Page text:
special counsel, a special prosecutor in light of the james comey firing. only a handful calling for a special committee and nobody embracing the idea as a special prosecutor as democrats want. right now that's what the white house has going for it. but if the controversy continues that sentiment could change. >> if the justice department doesn't name a special prosecutor in the russia investigation, what? things just continue on as they have been? >> perhaps. yeah, but democrats say they are actually going to put up a fight if there is no special prosecutor. i spoke with marc warren, the top democrat on the senate intelligence committee who said they are going the use leverage, that means trying to block the fbi director nominee, the new fbi director nominee if there is no special prosecutor named. this is what he said. >> if he doesn't do it i think it's going to be very difficult to solicit a lot of support from democrats and support from
democrats in terms of whoever president picks to be a permanent fbi director. >> reporter: in that same interview mark warner would not say if he had confidence in the deputy attorney general rod rosenstein. would not even go that far, saying he wants to see the special prosecutor named. but to block an fbi director nominee, anderson, they would need three republicans to vote against him. there is no indication that will happen yet. we will have to see who that person is first. clearly you are seeing some of the controversy building, continuing to build in light. james comey firing. >> manu raju, thanks. >> thank you. of course there are five other investigations now underway in addition to the fbi probe. it is a lot to keep up with. tom foreman has a run down of where things stand tonight. what can you tell us? >> reporter: when you look at the russia connection and all this investigation whether or not somebody was involved or the trump administration was involved, there are many
different agencies that are involved in investigate it right now, from the deputy of justice and the fbi to congressional competents to the department of defense, and the defense intelligence community out there. lot of different ways this can be looked at. point of the spear, fbi over here. the fbi around the clock is collecting evidence. they are questioning people on the record and they are analyzing data. if they find evidence of something really being done wrong here along with the department of justice they can pull together a grand jury. and then they can actually press criminal charges. is this aimed specifically at donald trump's team? no. it's at the russian investigation overall. but as the departed director has already said, yeah, they are considering whether or not somebody on team trump might have been involved. >> that's the criminal part of all of this. what's congress up to? >> the congress -- this is the political part, look at all those committees right there. what they can do is pull those committees out and put people on the spot, summoning witnesses to appear on tv and on the record telling them what they know, establishing timelines just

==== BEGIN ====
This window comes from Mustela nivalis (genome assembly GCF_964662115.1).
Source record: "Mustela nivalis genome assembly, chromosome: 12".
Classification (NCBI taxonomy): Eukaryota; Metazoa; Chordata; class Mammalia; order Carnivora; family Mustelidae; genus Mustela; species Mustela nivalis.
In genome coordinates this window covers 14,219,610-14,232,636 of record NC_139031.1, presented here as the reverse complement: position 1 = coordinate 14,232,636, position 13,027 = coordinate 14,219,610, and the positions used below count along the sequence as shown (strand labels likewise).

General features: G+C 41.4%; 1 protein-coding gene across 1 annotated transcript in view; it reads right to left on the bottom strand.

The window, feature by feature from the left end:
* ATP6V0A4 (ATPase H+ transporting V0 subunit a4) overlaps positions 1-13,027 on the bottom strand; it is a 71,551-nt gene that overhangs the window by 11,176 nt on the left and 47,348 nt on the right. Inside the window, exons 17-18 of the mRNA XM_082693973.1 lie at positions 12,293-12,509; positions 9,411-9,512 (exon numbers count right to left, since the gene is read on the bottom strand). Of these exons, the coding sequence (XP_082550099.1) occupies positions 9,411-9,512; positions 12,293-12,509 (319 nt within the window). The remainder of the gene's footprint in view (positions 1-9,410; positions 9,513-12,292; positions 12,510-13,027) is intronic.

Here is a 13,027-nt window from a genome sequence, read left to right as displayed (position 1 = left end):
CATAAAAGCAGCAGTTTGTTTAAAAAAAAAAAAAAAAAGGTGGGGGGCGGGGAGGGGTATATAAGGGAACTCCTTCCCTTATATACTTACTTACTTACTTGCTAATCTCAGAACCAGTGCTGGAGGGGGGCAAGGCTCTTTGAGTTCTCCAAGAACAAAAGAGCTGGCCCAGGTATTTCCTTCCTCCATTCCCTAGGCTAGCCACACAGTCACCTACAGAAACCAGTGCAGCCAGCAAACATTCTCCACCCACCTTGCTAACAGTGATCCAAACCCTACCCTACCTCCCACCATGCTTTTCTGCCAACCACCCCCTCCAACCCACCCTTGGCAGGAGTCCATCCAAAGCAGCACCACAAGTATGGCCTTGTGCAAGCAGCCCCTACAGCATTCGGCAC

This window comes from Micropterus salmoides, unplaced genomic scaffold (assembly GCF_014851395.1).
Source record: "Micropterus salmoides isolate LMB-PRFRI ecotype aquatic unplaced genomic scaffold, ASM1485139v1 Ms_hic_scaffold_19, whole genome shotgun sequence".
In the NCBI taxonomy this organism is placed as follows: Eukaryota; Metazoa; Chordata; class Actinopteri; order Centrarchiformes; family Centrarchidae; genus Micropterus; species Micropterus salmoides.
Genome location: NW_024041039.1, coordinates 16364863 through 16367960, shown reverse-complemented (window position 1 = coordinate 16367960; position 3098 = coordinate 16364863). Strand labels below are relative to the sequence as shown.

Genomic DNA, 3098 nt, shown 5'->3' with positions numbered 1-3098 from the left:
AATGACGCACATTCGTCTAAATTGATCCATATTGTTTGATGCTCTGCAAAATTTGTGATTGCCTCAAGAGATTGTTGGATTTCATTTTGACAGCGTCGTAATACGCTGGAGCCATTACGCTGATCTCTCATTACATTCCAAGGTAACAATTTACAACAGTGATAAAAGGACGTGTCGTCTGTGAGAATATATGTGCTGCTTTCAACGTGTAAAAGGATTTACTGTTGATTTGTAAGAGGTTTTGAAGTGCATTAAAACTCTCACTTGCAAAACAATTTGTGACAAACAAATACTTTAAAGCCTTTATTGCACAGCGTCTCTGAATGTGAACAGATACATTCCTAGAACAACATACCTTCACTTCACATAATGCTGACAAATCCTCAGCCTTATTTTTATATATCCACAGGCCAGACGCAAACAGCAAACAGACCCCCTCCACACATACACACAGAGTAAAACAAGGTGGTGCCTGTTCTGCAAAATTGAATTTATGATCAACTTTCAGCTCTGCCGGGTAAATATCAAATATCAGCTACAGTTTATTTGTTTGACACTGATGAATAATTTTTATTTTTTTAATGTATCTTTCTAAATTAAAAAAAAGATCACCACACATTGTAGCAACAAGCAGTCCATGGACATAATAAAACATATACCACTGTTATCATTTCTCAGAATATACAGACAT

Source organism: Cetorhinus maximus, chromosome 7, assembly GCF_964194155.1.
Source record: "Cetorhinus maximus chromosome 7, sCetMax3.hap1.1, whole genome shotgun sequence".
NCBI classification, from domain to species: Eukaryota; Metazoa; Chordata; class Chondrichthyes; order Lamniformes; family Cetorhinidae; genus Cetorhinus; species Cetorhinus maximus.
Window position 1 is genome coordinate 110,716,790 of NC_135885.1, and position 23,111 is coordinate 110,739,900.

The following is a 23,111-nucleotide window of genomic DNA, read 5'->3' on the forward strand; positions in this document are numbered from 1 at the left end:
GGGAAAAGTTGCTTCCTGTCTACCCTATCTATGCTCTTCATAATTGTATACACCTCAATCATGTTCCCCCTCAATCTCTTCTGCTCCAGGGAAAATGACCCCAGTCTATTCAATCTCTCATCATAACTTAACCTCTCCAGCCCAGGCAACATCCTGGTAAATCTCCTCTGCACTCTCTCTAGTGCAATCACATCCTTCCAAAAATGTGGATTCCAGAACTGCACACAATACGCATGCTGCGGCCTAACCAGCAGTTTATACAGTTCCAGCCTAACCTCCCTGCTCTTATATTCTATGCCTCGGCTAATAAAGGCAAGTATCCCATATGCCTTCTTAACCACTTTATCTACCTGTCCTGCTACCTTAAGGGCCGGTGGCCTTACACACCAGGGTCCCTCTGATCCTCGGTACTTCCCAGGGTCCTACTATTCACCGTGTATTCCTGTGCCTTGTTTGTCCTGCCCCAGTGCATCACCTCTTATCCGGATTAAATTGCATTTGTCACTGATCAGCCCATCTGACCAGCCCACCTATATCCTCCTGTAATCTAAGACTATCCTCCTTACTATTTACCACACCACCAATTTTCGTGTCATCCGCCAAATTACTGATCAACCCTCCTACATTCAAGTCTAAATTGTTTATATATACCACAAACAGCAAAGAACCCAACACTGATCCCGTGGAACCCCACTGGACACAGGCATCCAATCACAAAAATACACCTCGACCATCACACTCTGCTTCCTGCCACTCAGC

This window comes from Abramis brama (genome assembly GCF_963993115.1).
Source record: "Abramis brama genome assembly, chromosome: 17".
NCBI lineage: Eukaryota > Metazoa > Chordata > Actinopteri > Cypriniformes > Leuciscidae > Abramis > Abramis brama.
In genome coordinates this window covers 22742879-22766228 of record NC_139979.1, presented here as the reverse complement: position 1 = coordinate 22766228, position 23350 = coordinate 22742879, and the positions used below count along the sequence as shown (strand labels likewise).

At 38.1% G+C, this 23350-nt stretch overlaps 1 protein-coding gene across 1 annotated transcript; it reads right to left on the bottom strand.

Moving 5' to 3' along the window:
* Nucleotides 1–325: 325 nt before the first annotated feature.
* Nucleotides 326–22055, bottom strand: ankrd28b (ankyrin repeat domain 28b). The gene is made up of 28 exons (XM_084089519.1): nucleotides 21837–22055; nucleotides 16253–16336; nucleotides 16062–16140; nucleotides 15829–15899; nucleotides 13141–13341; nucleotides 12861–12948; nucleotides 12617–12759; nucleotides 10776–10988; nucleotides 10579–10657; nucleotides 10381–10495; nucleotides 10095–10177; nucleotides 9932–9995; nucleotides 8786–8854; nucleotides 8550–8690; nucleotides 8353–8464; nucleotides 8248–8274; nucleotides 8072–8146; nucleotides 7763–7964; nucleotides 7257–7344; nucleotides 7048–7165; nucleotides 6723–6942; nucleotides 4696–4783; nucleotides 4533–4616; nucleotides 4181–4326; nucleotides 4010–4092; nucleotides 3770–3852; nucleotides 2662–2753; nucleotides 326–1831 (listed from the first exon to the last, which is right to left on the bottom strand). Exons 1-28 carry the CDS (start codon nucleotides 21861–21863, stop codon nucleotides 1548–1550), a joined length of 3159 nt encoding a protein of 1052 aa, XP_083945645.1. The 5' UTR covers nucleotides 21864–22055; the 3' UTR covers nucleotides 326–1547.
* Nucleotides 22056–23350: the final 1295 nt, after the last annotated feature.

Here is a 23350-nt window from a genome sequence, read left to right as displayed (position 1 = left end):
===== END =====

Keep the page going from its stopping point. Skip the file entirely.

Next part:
pecking away at the story and keeping the story front and center in terms of the politics and the news cycle. now, you can expect that with republicans in charge of the house and the senate they might want to be somewhat protective of a republican administration. but if they get bombshells coming out of this that they can't avoid or if the fbi produces such a thing then what you might see is them producing a special commission or committee to move forward. if you look forward to the special elections you see the democrats hanging on and pressing for this. >> who has oversight on a special commission or panel? >> it is oversight committee in a sense. they don't have oversight normally. here's what i could tell you about it. it could be a bipartisan group. most likely it would reflect the majority. the republicans would shape it owe even this special group would have a majority of republicans on it.